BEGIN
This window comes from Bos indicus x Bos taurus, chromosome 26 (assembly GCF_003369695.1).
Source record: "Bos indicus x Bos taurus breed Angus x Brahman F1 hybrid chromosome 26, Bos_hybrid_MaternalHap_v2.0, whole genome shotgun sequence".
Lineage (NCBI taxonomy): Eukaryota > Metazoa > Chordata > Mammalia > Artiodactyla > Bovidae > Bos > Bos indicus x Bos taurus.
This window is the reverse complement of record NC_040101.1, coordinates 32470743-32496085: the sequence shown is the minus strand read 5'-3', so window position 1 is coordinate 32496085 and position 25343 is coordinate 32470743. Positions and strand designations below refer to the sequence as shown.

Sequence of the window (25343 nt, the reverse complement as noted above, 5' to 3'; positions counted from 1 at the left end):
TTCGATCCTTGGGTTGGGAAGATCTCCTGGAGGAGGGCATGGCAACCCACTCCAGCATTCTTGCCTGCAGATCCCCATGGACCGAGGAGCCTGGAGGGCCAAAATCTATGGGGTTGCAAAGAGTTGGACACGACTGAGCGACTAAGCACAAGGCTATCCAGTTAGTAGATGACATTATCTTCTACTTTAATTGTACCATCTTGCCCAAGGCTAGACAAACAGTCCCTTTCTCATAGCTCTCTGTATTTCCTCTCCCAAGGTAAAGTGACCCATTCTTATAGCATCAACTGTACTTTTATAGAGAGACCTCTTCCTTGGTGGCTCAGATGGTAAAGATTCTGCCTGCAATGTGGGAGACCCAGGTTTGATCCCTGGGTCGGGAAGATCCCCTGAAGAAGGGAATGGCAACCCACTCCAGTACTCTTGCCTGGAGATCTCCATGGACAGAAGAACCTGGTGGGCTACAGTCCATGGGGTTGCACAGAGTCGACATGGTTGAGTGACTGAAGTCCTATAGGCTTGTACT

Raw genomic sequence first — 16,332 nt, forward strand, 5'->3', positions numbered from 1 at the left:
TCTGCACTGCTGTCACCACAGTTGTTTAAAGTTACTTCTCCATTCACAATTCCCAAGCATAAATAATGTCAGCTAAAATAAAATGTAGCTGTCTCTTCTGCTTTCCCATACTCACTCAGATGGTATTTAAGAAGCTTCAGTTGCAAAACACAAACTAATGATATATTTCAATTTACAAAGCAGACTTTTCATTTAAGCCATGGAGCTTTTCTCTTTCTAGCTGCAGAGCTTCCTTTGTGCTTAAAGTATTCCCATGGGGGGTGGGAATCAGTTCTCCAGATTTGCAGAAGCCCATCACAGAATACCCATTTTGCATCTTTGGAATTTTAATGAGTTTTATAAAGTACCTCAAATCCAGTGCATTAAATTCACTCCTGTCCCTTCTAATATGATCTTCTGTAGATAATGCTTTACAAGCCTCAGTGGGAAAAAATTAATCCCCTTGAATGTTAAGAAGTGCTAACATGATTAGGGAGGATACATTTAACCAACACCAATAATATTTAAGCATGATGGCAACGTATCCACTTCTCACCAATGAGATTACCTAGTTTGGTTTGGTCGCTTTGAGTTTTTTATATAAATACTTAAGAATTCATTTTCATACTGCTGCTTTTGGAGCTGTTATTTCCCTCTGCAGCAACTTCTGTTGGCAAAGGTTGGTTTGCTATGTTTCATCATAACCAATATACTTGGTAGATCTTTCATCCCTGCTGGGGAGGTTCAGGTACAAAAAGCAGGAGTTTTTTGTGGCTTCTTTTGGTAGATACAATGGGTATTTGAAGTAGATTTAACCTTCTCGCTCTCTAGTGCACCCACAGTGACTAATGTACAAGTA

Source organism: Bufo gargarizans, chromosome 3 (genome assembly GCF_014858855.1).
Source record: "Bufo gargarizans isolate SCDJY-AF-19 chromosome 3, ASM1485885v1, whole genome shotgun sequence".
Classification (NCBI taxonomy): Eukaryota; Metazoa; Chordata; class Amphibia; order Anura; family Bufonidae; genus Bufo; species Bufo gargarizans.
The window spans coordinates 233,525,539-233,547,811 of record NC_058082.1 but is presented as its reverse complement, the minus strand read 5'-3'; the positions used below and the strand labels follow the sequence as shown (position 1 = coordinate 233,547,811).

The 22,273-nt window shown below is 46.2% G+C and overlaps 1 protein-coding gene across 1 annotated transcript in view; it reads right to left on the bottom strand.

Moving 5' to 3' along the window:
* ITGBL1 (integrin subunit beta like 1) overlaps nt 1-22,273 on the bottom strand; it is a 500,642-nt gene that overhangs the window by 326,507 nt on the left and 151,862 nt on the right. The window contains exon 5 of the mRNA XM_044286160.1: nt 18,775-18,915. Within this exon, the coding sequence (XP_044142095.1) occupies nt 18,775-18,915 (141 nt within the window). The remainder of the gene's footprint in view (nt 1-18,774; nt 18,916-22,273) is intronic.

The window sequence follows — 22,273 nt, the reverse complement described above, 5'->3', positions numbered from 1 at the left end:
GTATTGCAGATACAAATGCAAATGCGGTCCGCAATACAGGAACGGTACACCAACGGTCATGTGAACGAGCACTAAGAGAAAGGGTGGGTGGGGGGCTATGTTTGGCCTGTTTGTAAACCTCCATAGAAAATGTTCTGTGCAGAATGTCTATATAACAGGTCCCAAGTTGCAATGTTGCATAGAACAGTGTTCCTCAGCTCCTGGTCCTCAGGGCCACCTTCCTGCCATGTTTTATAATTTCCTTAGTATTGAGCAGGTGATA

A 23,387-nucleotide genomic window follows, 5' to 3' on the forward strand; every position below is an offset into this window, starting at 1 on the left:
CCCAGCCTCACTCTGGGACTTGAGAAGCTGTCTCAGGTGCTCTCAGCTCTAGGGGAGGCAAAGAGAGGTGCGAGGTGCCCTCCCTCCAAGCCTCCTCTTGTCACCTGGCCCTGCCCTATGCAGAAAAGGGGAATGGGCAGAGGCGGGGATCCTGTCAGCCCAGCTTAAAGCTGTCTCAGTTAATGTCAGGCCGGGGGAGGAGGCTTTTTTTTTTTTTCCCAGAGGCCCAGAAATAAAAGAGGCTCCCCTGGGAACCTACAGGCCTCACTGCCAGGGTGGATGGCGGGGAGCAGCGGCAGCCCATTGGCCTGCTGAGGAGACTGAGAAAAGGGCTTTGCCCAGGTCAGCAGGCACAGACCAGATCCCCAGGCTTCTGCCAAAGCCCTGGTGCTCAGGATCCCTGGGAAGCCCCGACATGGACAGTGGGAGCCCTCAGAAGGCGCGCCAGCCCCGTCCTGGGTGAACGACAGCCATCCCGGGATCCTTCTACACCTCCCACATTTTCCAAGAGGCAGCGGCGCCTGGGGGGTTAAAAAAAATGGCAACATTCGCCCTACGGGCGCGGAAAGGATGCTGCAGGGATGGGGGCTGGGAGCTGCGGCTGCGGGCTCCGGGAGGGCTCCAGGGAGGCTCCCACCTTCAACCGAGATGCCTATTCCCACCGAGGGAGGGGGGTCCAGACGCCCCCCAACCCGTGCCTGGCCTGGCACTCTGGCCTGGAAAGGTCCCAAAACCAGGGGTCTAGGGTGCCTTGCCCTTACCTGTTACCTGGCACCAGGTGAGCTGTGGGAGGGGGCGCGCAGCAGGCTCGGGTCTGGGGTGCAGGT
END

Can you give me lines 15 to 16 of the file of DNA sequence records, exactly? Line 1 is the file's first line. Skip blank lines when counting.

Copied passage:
* ITGBL1 (integrin subunit beta like 1) overlaps nt 1-22,273 on the bottom strand; it is a 500,642-nt gene that overhangs the window by 326,507 nt on the left and 151,862 nt on the right. The window contains exon 5 of the mRNA XM_044286160.1: nt 18,775-18,915. Within this exon, the coding sequence (XP_044142095.1) occupies nt 18,775-18,915 (141 nt within the window). The remainder of the gene's footprint in view (nt 1-18,774; nt 18,916-22,273) is intronic.

The window sequence follows — 22,273 nt, the reverse complement described above, 5'->3', positions numbered from 1 at the left end: